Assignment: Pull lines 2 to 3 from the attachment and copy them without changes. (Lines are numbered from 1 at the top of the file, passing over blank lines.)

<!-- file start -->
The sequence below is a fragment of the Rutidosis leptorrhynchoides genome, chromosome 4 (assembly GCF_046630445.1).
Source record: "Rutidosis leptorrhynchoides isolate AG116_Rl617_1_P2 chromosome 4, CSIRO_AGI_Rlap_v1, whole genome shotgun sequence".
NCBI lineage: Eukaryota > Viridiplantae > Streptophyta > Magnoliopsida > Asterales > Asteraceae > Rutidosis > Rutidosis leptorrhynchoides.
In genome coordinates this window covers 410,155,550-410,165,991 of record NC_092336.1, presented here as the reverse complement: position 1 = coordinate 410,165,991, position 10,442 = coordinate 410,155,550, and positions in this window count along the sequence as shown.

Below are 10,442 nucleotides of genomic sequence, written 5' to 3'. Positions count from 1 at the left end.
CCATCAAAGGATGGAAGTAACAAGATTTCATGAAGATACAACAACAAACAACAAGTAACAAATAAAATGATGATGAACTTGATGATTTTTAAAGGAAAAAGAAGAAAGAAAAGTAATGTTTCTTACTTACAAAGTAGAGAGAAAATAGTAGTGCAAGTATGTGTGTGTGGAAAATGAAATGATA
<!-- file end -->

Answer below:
Source record: "Rutidosis leptorrhynchoides isolate AG116_Rl617_1_P2 chromosome 4, CSIRO_AGI_Rlap_v1, whole genome shotgun sequence".
NCBI lineage: Eukaryota > Viridiplantae > Streptophyta > Magnoliopsida > Asterales > Asteraceae > Rutidosis > Rutidosis leptorrhynchoides.